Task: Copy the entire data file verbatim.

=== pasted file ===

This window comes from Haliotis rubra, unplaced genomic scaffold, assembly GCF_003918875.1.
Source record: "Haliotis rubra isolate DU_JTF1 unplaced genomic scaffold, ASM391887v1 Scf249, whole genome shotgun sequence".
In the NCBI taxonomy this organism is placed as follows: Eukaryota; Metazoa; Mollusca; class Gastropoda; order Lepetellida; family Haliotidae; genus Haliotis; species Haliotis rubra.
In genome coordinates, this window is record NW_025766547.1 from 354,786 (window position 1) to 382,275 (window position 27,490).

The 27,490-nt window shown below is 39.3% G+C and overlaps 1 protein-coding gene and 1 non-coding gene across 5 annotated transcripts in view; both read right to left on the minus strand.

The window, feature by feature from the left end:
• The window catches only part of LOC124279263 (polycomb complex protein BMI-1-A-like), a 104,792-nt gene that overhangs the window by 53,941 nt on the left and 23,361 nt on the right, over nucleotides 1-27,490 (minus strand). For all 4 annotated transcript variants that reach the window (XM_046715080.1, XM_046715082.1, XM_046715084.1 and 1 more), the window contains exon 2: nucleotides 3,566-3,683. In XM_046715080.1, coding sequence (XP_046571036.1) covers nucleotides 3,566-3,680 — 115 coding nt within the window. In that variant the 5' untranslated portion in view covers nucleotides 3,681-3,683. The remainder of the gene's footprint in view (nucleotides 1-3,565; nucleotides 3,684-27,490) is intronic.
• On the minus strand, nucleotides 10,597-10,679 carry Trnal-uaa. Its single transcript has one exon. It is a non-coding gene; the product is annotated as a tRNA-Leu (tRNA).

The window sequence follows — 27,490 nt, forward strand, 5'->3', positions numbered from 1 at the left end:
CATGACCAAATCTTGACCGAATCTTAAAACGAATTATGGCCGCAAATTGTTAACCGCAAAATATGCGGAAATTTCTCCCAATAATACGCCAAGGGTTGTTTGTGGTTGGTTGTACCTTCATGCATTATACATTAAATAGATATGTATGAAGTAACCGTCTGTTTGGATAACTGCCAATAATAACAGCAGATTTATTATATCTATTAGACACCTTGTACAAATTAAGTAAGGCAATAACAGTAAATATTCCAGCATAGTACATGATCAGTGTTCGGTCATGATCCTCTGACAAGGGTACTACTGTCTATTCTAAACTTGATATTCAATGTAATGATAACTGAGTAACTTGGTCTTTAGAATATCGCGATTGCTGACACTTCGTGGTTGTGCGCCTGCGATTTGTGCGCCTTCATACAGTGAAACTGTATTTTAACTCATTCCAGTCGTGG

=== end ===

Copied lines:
This window comes from Haliotis rubra, unplaced genomic scaffold, assembly GCF_003918875.1.
Source record: "Haliotis rubra isolate DU_JTF1 unplaced genomic scaffold, ASM391887v1 Scf249, whole genome shotgun sequence".
In the NCBI taxonomy this organism is placed as follows: Eukaryota; Metazoa; Mollusca; class Gastropoda; order Lepetellida; family Haliotidae; genus Haliotis; species Haliotis rubra.
In genome coordinates, this window is record NW_025766547.1 from 354,786 (window position 1) to 382,275 (window position 27,490).

The 27,490-nt window shown below is 39.3% G+C and overlaps 1 protein-coding gene and 1 non-coding gene across 5 annotated transcripts in view; both read right to left on the minus strand.

The window, feature by feature from the left end:
• The window catches only part of LOC124279263 (polycomb complex protein BMI-1-A-like), a 104,792-nt gene that overhangs the window by 53,941 nt on the left and 23,361 nt on the right, over nucleotides 1-27,490 (minus strand). For all 4 annotated transcript variants that reach the window (XM_046715080.1, XM_046715082.1, XM_046715084.1 and 1 more), the window contains exon 2: nucleotides 3,566-3,683. In XM_046715080.1, coding sequence (XP_046571036.1) covers nucleotides 3,566-3,680 — 115 coding nt within the window. In that variant the 5' untranslated portion in view covers nucleotides 3,681-3,683. The remainder of the gene's footprint in view (nucleotides 1-3,565; nucleotides 3,684-27,490) is intronic.
• On the minus strand, nucleotides 10,597-10,679 carry Trnal-uaa. Its single transcript has one exon. It is a non-coding gene; the product is annotated as a tRNA-Leu (tRNA).

The window sequence follows — 27,490 nt, forward strand, 5'->3', positions numbered from 1 at the left end:
CATGACCAAATCTTGACCGAATCTTAAAACGAATTATGGCCGCAAATTGTTAACCGCAAAATATGCGGAAATTTCTCCCAATAATACGCCAAGGGTTGTTTGTGGTTGGTTGTACCTTCATGCATTATACATTAAATAGATATGTATGAAGTAACCGTCTGTTTGGATAACTGCCAATAATAACAGCAGATTTATTATATCTATTAGACACCTTGTACAAATTAAGTAAGGCAATAACAGTAAATATTCCAGCATAGTACATGATCAGTGTTCGGTCATGATCCTCTGACAAGGGTACTACTGTCTATTCTAAACTTGATATTCAATGTAATGATAACTGAGTAACTTGGTCTTTAGAATATCGCGATTGCTGACACTTCGTGGTTGTGCGCCTGCGATTTGTGCGCCTTCATACAGTGAAACTGTATTTTAACTCATTCCAGTCGTGG